South facing sites are difficult. Cold air, already not containing much moisture, is warmed and it's relative humidity drops even further. So evergreen needles/scales and tree buds dry out. The roots are frozen so can't make up the deficit. Reflection off of snow in late winter makes the situation worse.
It's not just the degree of cold, but the length of the winter, and the number of hours of sun. In Alberta we have about 2000 hours of sun per year, but have below freezing temperatures for about 6 months. (Our annual average is something like 6 C. No permafrost, but by February, you wonder...)
What trees/shrubs are candidates to use close to the south facing house in a zone 3 climate with about 6 months of below freezing temperatures. Candidates should have height to width of 2:1, and have heights that reach 7 to 15 feet.
So far I have found some success with Rocky Mountain Juniper, and common lilac.
In the answer please specifically address south exposure. I know of many shrubs hardy in zone 2 and 3, but few that will tolerate the above freezing air/frozen roots, 25 C variation between day and night temps of a living next to a south facing wall.
The following do NOT work:
Any of the cultivars of eastern white cedar. (T. occidentalis) such as Techna, Brandon and Skybound.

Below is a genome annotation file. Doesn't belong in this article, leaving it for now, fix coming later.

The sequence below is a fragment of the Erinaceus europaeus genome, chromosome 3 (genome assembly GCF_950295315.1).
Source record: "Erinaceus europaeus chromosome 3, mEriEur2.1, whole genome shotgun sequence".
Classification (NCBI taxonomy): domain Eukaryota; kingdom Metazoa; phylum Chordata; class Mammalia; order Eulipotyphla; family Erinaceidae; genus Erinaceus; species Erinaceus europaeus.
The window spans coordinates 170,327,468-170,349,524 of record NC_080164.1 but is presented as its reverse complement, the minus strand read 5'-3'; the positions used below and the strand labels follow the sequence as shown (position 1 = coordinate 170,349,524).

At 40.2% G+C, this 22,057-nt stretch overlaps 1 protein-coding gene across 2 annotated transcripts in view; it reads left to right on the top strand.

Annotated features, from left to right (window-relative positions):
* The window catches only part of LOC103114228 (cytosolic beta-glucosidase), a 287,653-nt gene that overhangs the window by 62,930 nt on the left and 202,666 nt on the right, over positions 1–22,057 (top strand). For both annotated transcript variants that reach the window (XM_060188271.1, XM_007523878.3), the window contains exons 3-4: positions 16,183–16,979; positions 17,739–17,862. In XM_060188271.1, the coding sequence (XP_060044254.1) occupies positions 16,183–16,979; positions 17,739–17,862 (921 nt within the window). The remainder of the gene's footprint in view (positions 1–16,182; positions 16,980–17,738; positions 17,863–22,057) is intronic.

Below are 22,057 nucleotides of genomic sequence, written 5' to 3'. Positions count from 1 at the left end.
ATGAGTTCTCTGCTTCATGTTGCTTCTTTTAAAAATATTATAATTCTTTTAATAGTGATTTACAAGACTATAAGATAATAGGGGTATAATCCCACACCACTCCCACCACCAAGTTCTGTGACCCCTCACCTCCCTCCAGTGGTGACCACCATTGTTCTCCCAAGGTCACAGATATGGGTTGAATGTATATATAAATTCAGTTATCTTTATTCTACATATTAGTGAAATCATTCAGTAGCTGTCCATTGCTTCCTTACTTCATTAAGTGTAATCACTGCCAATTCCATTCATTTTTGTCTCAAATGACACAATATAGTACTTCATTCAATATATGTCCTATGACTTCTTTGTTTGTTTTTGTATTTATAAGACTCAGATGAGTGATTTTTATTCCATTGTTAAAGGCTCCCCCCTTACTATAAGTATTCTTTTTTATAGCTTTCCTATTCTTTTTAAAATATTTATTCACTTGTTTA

Any of the very compact spruce. Fat Albert, Nana. Small spruce even in the open tend to sunburn anyway on the south and southwest sides in late winter from direct and reflected sunlight. Compact spruce have more still air near the needles, and dry out more.
Mugo and Mountain pine seem to tolerate the winter warmth, but mugo is hardly upright, and Mountain typically gets 25-35 feet tall with time. Both species (Taxonomic lumpers consider P. uncinata to be a subspecies of P. mugo.) are highly variable from seed, with larger mugo grabbing at the eavestroughing.
Ninebarks generally have a bad rep in cyclic temperatures. They do well in the open in the Edmonton area, but have a lot of dieback in Calgary with it's frequent chinooks, and winter thaws.